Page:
Cult Classics: Wheels of Fire

Following the success of Mad Max 2 was a handful of post-apocalyptic B-movies. Among those was Wheels of Fire (also known as Pyro, Vindicator, and Desert Warrior), a surprisingly decent take on the post-apocalyptic genre which takes a lot of inspiration from the perfectly hammy Warriors of the Wasteland. Despite some mediocre cinematography and acting, Wheels of Fire proved to be a fast paced, action packed, and overall interesting movie. If you follow our cult classics section regularly, you know how this works by now, we’re going to break the movie into four parts.

  1. The plot
  2. Interesting concepts
  3. Cinematography
  4. The ending

The Plot: First of all, this story is massive. Warriors of the Wasteland was just as long, but most of the movie was overextended fight scenes. Wheels of Fire always has something new happening. The scale is massive and so is the synopsis.

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Our story begins with typical not-Mad-Max archetype, Trace, entering a merchant village. Here we’re introduced to his younger sister, Arlie, and her annoying, controlling boyfriend. In the first five minutes, Arlie’s boyfriend fights in a gladiatorial arena where contestants wear car keys around their necks and beat each other with PVC pipes. Don’t think about it too much. It doesn’t matter. Continue reading

I Have No Mouth and I Must Scream: Gorrister

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Con-man, pacifist, business woman, Nazi, scientist. Five improbable entities stuck together in a pit of darkness. A prolonged nightmare of 109 years conducted by a sadistic self-aware supercomputer with unlimited power. This is Harlan Ellison’s I Have No Mouth and I Must Scream.

Although on the surface IHNMAIMS is a straightforward story about five people trapped in an endless underground complex after a nuclear war, it has transcended into a franchise. The human characters from the short story were greatly expanded upon in the 1995 video game while the supercomputer, AM, gained some depth in a 2001 radio drama. A comic adaptation was created but never published, though a few English panels and the full Spanish version found their way onto the internet. This has become one of my favorite post-apocalyptic stories due to the development of the characters and the themes at play.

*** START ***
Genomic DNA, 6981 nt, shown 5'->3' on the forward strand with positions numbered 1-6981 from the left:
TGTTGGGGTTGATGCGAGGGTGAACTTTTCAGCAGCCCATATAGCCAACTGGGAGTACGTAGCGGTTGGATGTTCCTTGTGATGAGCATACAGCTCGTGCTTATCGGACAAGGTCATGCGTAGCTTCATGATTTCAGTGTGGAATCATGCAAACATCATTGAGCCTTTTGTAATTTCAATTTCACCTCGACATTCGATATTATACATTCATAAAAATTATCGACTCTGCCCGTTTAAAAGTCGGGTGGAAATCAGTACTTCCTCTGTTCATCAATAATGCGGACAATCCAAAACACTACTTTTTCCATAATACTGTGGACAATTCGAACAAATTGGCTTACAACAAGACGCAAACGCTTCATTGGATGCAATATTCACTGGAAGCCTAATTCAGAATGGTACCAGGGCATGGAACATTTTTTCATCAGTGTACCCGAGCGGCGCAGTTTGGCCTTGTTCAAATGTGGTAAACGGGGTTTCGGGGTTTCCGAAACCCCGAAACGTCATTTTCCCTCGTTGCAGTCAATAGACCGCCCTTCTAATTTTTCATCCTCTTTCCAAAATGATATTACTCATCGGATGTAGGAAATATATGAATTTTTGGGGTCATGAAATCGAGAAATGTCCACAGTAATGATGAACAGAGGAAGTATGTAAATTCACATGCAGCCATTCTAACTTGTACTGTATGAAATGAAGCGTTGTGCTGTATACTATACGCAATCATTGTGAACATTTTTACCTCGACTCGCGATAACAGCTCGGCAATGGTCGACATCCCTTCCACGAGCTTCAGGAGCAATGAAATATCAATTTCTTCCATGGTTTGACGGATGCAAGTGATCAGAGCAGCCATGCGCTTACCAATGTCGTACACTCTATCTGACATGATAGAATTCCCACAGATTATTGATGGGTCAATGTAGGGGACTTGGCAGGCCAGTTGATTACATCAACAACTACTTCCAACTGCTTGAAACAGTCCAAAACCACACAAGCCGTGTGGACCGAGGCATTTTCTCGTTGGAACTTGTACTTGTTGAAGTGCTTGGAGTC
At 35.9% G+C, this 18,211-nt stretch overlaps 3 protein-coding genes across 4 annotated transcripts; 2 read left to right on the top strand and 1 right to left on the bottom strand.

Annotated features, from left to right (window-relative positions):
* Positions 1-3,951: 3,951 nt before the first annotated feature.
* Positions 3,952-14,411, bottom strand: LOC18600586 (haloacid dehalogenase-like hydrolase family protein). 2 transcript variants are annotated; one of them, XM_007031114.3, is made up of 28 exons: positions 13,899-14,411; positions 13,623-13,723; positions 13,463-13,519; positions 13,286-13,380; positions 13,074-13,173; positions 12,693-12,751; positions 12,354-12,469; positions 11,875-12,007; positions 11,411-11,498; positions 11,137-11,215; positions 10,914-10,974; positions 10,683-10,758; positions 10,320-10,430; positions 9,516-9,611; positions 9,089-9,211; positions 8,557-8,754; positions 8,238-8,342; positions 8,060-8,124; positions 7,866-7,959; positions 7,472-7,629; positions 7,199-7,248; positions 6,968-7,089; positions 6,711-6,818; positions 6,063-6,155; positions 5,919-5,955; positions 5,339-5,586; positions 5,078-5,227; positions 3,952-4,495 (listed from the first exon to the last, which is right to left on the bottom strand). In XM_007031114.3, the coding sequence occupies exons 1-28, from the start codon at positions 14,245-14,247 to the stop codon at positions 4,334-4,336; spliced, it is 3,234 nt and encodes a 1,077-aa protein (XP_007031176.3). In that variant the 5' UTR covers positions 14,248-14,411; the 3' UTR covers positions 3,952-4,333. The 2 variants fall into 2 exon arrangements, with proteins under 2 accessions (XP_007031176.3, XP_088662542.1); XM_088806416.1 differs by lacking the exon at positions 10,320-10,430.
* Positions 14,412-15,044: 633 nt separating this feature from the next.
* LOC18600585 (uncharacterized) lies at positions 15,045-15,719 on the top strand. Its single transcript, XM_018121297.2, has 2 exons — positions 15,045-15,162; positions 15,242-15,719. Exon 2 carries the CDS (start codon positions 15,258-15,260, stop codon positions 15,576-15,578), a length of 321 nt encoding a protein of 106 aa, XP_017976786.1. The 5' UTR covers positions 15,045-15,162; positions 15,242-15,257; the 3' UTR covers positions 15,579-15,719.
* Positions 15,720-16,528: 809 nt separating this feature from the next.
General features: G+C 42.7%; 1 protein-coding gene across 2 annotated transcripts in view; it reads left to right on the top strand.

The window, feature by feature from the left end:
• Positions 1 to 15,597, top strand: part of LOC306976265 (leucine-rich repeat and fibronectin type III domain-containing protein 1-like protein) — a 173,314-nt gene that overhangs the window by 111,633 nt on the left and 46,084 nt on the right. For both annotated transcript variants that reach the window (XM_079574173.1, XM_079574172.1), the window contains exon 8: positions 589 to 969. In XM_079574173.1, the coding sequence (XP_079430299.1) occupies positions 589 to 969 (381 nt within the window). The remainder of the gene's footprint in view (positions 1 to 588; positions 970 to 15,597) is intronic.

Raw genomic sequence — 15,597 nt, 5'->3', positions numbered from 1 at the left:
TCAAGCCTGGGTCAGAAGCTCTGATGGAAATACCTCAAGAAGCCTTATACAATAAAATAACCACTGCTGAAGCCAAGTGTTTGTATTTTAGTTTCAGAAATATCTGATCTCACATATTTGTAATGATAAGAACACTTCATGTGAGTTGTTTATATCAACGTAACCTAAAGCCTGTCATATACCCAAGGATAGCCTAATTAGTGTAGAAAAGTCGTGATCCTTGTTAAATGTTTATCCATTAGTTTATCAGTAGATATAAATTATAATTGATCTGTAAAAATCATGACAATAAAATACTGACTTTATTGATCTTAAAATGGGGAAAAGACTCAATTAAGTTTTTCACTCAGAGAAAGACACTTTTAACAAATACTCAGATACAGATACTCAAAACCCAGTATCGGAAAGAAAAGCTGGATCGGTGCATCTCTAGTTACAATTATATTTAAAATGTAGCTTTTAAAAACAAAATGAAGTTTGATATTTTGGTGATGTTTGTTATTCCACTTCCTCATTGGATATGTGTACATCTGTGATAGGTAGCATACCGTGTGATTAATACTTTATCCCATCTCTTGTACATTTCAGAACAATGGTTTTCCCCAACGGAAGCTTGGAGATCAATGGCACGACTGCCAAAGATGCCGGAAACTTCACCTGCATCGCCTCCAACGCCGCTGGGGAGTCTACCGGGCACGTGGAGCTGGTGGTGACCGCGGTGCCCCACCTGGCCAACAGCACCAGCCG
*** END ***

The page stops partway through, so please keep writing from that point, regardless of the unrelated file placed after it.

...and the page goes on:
In this series, we’ll break down each of the humans: exposing their fatal flaws and then identifying what led them to redemption (and further punishment).

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Gorrister’s comic adaptation

Gorrister. The first character introduced in both the text and the video game. Originally, he was a conscientious objector, a peace marcher. In the game, he was an electrician and truck driver before the machine captured him. The only similarity between the two versions of this character is the spoken wish for death. Continue reading

The Underground Man: Smoke and Mirrors

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I’ve played a lot of AAA games and I’ve played a lot of indie games, but I’ve never played a game quite like The Underground Man. The game is tagged as a “story rich RPG.” Although the character creation screen is reminiscent of old pen and paper sheets, this is most certainly not an RPG. The Underground Man relies on an old school vibe, similar to Kung Fury or Far Cry: Blood Dragon. Don’t be fooled, this game is a far cry from those it tries to imitate.

Continue reading

Judge Dredd Predicts the Future: Part 1